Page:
During his State of the State, Governor Steve Sisolak emphasized his commitment to education. Besides supporting the continuation of many educational programs from the prior administration, Gov. Sisolak also announced that he would provide a pay raise for educators, expand SB178, increase funds for school supplies for Read by Grade 3 and for new preschool slots as well as school safety.
Fund Our Future Nevada is excited about our new state leadership and has faith that Gov. Sisolak and the Nevada Legislature will finally support modernizing our outdated 52-year-old funding formula.
However, the proposed education budget or Basic Support Guarantee (BSG) creates a real challenge for districts.The proposed per pupil funding for the 2019/2020 school year of $6,052 and $6,116 for 2020-2021 is only increased by 1.42 percent and 1.06 percent respectively. If the inflation used by the state continues at the estimated 2 percent average, the newly approved budget actually creates a deficit for the second fiscal year.
The education programs that got bolstered support, such as raises for teachers, increased funds for some academically at-risk students, continuation of ZOOM and Victory schools, school safety, and “Read by Grade Three” funds, certainly help improve outcomes for some students. However, with such modest funds appropriated for the base funding school districts will have difficulty keeping up with costs for transportation, books, electives, technology and all other operating costs, it may even lead to hiring freezes, layoffs and even increased class sizes.
The base fund accounts for more than 75 percent of a school budget and is what is used to cover the cover the most critical school operation costs.
The new proposed budget continues the 10-year trend of flat funding that does not keep up with the cost increases all school districts face.
A recent funding study by Augenblick Palaich and Associates found that Nevada only funds its schools at 58% of adequacy. This new budget does not improve those numbers.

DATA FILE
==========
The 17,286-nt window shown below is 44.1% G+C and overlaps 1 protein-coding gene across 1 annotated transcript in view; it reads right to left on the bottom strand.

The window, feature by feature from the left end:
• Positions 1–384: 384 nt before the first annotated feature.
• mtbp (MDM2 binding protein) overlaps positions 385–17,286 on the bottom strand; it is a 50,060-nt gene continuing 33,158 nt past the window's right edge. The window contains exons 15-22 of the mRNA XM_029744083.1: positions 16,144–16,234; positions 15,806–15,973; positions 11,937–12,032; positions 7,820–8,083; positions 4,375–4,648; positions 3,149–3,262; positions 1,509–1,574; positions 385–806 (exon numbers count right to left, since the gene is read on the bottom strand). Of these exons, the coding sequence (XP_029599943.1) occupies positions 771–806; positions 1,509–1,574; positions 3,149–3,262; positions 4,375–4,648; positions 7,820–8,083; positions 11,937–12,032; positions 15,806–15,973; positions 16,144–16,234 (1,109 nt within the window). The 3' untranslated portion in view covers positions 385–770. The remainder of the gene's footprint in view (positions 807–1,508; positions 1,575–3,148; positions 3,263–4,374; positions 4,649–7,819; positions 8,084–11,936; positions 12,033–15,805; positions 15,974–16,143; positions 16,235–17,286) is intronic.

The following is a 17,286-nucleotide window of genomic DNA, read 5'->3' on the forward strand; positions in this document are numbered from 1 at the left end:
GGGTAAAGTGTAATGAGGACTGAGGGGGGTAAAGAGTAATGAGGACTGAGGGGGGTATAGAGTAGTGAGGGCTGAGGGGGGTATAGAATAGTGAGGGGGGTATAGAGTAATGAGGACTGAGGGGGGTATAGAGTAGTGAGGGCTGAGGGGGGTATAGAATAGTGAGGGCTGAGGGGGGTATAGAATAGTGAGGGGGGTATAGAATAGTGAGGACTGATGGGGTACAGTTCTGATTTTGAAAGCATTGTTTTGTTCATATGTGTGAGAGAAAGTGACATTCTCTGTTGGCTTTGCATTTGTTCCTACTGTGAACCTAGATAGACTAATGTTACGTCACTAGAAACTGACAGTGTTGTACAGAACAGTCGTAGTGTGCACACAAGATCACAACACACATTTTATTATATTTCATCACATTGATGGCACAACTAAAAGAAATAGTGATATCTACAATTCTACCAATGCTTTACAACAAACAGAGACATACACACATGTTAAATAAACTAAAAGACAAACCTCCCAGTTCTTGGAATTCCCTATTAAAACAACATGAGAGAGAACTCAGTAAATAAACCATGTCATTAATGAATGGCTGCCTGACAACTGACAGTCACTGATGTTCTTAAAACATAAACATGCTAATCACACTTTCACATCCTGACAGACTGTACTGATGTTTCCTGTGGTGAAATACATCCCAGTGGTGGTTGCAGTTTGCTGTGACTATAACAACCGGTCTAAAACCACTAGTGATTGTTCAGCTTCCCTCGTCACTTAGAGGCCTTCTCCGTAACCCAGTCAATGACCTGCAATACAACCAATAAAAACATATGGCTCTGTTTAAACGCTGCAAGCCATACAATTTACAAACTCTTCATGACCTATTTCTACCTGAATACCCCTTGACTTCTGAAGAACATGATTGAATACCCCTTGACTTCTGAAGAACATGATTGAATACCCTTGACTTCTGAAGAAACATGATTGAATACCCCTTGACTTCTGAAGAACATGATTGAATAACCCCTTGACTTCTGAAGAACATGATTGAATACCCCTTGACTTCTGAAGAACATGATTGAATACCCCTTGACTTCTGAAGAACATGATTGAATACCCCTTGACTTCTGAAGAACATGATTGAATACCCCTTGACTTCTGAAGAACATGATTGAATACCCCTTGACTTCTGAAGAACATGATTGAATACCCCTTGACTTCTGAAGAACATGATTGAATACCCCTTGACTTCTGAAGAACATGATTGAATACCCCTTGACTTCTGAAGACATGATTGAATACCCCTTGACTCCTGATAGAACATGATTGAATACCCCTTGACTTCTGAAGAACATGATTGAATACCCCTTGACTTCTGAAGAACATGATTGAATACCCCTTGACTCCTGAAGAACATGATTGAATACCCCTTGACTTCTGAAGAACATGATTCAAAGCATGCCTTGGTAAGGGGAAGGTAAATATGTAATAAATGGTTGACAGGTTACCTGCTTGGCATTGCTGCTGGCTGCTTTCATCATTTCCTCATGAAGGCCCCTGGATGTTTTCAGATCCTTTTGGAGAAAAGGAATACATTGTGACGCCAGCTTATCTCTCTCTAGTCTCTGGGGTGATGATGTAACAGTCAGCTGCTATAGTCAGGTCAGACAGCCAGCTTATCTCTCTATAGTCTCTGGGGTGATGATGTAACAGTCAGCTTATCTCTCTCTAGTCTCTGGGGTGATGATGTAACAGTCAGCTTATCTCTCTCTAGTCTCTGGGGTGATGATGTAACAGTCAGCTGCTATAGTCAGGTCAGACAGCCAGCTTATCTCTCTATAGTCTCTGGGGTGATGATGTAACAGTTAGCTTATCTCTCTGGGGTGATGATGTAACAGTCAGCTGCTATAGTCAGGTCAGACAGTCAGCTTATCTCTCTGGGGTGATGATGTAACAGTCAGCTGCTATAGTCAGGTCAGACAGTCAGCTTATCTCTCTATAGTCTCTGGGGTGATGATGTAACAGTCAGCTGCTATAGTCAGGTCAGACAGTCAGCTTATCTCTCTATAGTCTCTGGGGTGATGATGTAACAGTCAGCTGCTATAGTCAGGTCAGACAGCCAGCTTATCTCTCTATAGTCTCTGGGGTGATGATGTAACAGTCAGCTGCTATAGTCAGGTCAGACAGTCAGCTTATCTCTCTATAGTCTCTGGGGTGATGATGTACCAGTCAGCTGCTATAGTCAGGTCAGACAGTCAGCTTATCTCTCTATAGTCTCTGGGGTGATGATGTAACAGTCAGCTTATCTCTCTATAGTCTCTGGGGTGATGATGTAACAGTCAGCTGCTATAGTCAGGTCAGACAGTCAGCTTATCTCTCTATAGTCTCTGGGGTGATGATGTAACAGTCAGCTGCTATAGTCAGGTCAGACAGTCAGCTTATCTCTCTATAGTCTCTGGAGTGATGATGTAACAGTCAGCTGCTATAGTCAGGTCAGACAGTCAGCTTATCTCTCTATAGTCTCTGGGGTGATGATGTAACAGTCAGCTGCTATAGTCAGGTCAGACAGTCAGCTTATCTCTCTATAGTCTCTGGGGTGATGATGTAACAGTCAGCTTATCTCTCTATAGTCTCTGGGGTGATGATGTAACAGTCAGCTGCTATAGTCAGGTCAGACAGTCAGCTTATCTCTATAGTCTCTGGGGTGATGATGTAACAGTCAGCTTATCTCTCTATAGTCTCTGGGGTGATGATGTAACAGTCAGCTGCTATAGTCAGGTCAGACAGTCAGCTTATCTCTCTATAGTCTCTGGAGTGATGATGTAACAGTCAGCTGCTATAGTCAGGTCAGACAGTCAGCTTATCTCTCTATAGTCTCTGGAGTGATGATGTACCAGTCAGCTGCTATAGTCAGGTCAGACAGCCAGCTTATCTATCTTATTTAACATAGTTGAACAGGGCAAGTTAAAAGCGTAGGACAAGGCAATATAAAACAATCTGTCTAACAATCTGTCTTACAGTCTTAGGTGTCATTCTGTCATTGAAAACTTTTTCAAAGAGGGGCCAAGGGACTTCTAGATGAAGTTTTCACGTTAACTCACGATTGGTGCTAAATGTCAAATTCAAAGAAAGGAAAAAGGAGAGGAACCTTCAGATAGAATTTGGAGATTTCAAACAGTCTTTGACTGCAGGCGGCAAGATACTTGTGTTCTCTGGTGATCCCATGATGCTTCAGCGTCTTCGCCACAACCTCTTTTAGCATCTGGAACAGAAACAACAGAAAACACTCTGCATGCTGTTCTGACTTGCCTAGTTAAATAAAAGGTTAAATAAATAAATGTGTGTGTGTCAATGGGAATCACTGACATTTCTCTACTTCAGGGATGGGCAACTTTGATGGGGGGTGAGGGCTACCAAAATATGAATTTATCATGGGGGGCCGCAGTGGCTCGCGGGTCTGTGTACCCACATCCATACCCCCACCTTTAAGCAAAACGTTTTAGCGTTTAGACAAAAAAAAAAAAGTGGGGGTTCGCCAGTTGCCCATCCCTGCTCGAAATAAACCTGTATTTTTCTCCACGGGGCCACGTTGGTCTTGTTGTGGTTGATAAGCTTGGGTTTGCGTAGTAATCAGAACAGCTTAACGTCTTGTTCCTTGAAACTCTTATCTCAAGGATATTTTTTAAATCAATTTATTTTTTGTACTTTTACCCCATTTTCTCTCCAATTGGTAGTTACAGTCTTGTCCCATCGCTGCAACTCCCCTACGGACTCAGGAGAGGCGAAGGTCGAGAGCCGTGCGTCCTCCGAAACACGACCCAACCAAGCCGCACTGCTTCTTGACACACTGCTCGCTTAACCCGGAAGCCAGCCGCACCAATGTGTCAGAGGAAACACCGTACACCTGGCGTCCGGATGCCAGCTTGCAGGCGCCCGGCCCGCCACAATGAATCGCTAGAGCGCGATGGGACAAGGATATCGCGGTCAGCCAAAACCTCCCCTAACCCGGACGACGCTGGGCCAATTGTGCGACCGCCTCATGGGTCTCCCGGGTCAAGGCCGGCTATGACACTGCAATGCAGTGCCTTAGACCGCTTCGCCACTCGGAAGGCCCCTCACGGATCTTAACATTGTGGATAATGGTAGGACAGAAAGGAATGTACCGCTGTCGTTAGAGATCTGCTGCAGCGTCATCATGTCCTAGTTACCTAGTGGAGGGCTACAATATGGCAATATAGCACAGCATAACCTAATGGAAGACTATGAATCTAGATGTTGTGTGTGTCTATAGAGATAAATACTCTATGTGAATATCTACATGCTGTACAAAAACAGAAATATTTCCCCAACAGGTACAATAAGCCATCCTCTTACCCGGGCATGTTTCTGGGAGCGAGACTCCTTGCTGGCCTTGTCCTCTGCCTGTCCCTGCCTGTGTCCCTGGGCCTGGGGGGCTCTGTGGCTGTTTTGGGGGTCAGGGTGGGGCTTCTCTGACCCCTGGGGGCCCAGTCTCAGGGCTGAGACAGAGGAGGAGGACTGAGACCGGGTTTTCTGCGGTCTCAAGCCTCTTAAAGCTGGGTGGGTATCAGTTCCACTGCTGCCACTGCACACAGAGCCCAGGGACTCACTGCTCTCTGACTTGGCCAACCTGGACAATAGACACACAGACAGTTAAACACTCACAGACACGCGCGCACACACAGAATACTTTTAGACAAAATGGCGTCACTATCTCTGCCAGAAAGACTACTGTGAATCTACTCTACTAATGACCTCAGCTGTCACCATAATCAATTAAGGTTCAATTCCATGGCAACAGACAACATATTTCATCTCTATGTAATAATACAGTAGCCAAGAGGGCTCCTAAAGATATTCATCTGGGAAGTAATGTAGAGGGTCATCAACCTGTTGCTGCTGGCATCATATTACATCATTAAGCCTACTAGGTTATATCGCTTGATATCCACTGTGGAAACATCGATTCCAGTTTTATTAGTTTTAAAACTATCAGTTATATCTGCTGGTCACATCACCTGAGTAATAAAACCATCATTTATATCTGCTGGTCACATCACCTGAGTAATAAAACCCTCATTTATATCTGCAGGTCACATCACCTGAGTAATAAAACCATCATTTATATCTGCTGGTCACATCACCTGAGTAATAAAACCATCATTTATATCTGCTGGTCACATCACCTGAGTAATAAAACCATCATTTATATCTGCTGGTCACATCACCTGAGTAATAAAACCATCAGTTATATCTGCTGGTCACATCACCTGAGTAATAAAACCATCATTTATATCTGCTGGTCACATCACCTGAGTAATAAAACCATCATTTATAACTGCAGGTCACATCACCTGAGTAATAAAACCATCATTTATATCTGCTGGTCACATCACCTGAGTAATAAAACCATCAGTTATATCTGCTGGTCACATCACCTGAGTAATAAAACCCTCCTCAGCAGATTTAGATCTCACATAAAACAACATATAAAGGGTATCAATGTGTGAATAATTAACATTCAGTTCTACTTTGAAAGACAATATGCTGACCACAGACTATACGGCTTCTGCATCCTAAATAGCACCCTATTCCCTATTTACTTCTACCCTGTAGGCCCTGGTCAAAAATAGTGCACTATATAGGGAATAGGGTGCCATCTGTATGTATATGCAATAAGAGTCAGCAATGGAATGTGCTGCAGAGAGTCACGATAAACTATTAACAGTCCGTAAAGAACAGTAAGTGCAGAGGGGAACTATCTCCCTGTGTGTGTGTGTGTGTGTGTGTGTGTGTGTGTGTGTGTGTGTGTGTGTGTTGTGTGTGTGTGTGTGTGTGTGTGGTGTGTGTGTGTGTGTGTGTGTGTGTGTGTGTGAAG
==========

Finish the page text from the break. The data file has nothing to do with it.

Additionally, the new budget continues to supplant the IP1 Room Tax dollars that are supposed to increase education funding but are instead replacing other revenues that are supposed to go into the education budget. That’s close to $400 million in one biennium transferred from the Supplemental School Fund Account into the DSA (the education budget), funds that are not offering additional support to our students or educators. The IP1 taxes were supposed to be new revenues proposed by voters to increase school funding. When increases don’t filter down to the school districts, everyone is shortchanged.
Nevada needs a new education funding formula that addresses critical operating costs (the per pupil or “base” funding), as well as weighted funding to support students with unique needs. Nearly every district is struggling with increasing costs and years of underfunding. Simply redistributing inadequate funds from one district to another shortchanges our students, and will again result in devastating budgets cuts throughout the state’s school districts. Nationally, Nevada ranks near the bottom in funding, and we must commit to improving the elephant in the room: increasing per-pupil funding. The state has already done the work of determining the cost of providing every student with the opportunity to succeed (APA Study), now we must begin moving towards adequate funding for all students. And no student --rural or urban, Northern or Southern — should be harmed in that process.
We know that this legislative session is different and that we can rectify the years of neglect to our school districts’ base funds that support our critical school operations as well as provide weighted funding to support all students with unique needs. Nevada doesn’t have to be at the bottom, we know this is the session we move upward.
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